- identify the activities in which the target crimes might be committed. In other words, before an 'organisation and management model for the prevention of crime' can be created, an analysis must be run that includes an in-depth examination of the company's business, its facilities, the legislation applicable to it and to its business, etc. This analysis is what the Anglo-Saxon world calls 'risk assessment'. The goal is to correctly identify and evaluate the company's risk in connection with the sorts of crimes that its directors, legal representatives and employees might reasonably engage in. In short, the idea is to map out the firm's risks;
- establish the exact protocols or procedures for forming the legal person's wishes, making its decisions and executing its decisions in connection with its wishes. Thus, the legal person is equipped with policies, clauses, protocols and, of course, a good internal investigation manual, so that it can detect potential criminal acts;
- set up financial resource management models suitable for averting the target crimes. The governing body's commitment to and engagement with the corporate compliance programme must be reflected in the yearly allocation of resources so that the compliance officer can effectively carry out his or her supervision, monitoring and control functions;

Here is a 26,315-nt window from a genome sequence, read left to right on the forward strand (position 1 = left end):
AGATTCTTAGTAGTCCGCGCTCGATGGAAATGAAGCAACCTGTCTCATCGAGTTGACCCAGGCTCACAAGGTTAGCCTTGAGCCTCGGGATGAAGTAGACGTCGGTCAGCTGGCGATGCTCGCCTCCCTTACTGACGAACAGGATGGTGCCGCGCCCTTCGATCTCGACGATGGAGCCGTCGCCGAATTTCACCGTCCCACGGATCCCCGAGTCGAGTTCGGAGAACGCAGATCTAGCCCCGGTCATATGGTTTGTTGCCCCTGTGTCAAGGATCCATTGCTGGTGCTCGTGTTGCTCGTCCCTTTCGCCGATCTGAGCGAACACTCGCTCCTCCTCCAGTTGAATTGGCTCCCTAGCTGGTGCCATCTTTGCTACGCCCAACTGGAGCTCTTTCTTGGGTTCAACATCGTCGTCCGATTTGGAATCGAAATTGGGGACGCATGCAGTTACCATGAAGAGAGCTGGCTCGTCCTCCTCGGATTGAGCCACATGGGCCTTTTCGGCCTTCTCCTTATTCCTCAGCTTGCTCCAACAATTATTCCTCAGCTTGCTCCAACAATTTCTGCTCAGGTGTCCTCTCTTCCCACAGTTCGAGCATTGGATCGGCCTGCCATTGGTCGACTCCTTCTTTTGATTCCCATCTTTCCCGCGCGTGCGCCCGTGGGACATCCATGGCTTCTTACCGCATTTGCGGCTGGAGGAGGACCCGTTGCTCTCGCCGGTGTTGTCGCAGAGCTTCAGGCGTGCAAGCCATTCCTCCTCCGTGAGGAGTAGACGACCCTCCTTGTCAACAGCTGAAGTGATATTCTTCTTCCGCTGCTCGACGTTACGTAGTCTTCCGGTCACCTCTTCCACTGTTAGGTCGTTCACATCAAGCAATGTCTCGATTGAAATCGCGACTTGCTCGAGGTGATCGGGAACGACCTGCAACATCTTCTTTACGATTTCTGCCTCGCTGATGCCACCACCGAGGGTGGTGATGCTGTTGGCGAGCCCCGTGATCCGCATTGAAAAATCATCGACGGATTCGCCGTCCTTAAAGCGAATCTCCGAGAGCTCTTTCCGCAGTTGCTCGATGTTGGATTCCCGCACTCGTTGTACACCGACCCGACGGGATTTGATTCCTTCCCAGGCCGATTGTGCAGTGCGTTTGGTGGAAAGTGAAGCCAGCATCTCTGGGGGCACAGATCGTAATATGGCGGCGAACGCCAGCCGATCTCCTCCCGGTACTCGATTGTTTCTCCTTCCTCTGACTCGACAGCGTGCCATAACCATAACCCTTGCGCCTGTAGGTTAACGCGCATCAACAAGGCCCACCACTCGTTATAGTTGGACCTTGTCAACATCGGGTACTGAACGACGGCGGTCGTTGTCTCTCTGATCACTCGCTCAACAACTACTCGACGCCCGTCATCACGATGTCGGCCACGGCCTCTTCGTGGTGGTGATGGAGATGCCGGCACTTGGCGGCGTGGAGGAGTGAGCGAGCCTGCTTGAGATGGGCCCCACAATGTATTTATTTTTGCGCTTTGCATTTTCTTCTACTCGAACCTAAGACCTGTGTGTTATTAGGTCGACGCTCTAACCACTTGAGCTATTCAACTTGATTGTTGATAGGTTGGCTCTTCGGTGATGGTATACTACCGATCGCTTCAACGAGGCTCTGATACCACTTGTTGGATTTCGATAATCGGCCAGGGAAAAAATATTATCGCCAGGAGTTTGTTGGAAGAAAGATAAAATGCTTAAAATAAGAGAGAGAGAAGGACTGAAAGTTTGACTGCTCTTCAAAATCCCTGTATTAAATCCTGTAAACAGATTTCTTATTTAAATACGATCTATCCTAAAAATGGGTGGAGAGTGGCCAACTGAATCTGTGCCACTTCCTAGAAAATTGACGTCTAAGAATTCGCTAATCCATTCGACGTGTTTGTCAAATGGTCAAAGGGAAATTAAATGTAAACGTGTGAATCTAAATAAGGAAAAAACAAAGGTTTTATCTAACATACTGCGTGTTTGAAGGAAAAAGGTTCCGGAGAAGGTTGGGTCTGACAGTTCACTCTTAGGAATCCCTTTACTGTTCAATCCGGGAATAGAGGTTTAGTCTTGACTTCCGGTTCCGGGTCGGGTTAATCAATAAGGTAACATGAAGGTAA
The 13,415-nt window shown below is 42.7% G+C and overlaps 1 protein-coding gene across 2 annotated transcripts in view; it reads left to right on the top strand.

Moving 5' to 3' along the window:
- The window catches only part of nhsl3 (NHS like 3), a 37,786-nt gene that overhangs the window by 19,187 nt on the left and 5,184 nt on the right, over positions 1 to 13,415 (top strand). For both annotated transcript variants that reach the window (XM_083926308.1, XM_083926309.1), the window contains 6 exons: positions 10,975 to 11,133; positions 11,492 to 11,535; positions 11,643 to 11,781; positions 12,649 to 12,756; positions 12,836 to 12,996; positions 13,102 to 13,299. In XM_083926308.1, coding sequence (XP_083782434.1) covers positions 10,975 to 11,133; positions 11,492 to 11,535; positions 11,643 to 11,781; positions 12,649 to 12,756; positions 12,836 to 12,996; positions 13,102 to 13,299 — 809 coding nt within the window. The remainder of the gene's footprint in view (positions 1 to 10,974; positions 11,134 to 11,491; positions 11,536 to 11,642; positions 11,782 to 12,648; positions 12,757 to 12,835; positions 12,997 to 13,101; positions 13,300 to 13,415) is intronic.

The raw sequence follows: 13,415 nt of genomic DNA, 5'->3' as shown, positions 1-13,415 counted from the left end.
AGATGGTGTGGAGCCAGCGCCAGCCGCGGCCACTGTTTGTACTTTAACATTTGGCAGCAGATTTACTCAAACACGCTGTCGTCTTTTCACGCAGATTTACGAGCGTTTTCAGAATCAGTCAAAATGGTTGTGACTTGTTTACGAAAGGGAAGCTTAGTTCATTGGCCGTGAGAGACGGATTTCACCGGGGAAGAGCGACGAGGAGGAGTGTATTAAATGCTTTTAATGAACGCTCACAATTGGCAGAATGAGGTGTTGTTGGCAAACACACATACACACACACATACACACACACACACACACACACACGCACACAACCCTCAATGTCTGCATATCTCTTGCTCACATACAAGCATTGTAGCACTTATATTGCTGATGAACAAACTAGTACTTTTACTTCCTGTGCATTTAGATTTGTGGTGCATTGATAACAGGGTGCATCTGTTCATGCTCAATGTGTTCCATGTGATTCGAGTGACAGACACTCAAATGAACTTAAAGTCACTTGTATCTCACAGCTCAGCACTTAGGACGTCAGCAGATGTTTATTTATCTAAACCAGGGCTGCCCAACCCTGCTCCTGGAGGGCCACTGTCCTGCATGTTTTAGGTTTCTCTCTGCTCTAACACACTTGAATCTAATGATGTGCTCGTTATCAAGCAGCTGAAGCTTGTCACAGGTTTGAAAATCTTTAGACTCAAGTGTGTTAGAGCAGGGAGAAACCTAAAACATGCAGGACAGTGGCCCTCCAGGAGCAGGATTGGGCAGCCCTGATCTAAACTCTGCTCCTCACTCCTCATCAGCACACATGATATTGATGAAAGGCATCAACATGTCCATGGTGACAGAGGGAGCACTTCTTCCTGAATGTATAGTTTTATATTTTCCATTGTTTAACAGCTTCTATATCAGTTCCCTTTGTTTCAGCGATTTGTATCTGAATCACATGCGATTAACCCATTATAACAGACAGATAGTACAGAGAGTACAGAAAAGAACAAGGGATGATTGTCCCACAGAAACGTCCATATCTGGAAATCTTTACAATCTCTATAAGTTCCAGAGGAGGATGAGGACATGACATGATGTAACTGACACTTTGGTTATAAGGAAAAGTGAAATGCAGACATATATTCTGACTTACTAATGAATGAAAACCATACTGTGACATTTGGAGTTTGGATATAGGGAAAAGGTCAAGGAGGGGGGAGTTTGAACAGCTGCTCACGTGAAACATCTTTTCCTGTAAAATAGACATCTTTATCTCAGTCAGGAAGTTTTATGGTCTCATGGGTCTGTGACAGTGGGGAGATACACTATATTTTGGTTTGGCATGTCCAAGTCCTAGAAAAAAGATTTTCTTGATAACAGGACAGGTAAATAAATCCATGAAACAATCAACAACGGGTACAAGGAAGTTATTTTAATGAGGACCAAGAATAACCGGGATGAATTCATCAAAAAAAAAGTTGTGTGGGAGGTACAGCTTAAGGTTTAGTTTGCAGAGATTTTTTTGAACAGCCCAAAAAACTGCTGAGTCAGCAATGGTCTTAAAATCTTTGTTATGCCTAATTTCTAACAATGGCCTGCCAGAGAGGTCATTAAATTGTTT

- make it compulsory to report possible risks and infringements to the authority entrusted with monitoring the operation and observance of the prevention model. Reporting channels facilitating the detection of crimes in the company must, therefore, be implemented and all company employees must have access to the reporting channels;
- establish a disciplinary system that properly penalises infringement of the measures established by the model. This condition must be seen in relation to the functions of the compliance officer and the human resources department, and it must necessarily include a reaction plan or protocol for action when a crime is committed, and the system of rules penalising crime; and
- run regular verifications of the model, and modifications of the model, when evidence of major violations of the model is found or when there are changes in the organisation, the control structure or the company's business that make modifications necessary. Not only must a corporate compliance programme be introduced, but follow-up reports must also be given regularly to evaluate the design of the model and the effectiveness of the controls the company has implemented.
The latest reform of the Criminal Code (by Act 1/2019) obligates the companies to review and adapt their compliance programmes to include the new offences that may be committed by the legal entities as well as to take into consideration the stiffening of the penalties in several crimes.20
iv Prosecution of individuals